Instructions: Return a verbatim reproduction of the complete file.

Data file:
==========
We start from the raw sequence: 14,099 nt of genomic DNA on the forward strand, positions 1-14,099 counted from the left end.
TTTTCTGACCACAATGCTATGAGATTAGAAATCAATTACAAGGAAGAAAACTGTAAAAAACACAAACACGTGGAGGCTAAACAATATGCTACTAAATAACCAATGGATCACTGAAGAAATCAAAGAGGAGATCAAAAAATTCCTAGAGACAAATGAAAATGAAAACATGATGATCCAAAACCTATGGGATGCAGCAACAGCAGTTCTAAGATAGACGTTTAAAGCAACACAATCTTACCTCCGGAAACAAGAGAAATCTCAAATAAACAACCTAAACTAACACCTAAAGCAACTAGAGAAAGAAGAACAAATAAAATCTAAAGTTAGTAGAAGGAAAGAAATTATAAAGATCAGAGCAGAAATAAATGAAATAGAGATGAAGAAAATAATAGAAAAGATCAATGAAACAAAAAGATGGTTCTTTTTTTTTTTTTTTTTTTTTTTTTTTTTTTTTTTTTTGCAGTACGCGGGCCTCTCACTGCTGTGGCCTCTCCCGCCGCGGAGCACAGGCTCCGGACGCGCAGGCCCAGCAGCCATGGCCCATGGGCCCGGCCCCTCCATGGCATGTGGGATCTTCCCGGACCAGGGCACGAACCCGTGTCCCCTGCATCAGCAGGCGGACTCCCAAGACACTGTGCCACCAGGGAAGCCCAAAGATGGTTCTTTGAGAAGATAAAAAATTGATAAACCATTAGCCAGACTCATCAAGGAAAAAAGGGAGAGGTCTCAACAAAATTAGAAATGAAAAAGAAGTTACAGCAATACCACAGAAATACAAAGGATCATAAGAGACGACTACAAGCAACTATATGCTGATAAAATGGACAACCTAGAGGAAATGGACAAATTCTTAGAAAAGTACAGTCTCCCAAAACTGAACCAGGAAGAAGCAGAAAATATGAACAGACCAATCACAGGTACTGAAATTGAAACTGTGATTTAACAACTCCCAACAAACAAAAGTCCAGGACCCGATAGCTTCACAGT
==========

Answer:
We start from the raw sequence: 14,099 nt of genomic DNA on the forward strand, positions 1-14,099 counted from the left end.
TTTTCTGACCACAATGCTATGAGATTAGAAATCAATTACAAGGAAGAAAACTGTAAAAAACACAAACACGTGGAGGCTAAACAATATGCTACTAAATAACCAATGGATCACTGAAGAAATCAAAGAGGAGATCAAAAAATTCCTAGAGACAAATGAAAATGAAAACATGATGATCCAAAACCTATGGGATGCAGCAACAGCAGTTCTAAGATAGACGTTTAAAGCAACACAATCTTACCTCCGGAAACAAGAGAAATCTCAAATAAACAACCTAAACTAACACCTAAAGCAACTAGAGAAAGAAGAACAAATAAAATCTAAAGTTAGTAGAAGGAAAGAAATTATAAAGATCAGAGCAGAAATAAATGAAATAGAGATGAAGAAAATAATAGAAAAGATCAATGAAACAAAAAGATGGTTCTTTTTTTTTTTTTTTTTTTTTTTTTTTTTTTTTTTTTTGCAGTACGCGGGCCTCTCACTGCTGTGGCCTCTCCCGCCGCGGAGCACAGGCTCCGGACGCGCAGGCCCAGCAGCCATGGCCCATGGGCCCGGCCCCTCCATGGCATGTGGGATCTTCCCGGACCAGGGCACGAACCCGTGTCCCCTGCATCAGCAGGCGGACTCCCAAGACACTGTGCCACCAGGGAAGCCCAAAGATGGTTCTTTGAGAAGATAAAAAATTGATAAACCATTAGCCAGACTCATCAAGGAAAAAAGGGAGAGGTCTCAACAAAATTAGAAATGAAAAAGAAGTTACAGCAATACCACAGAAATACAAAGGATCATAAGAGACGACTACAAGCAACTATATGCTGATAAAATGGACAACCTAGAGGAAATGGACAAATTCTTAGAAAAGTACAGTCTCCCAAAACTGAACCAGGAAGAAGCAGAAAATATGAACAGACCAATCACAGGTACTGAAATTGAAACTGTGATTTAACAACTCCCAACAAACAAAAGTCCAGGACCCGATAGCTTCACAGT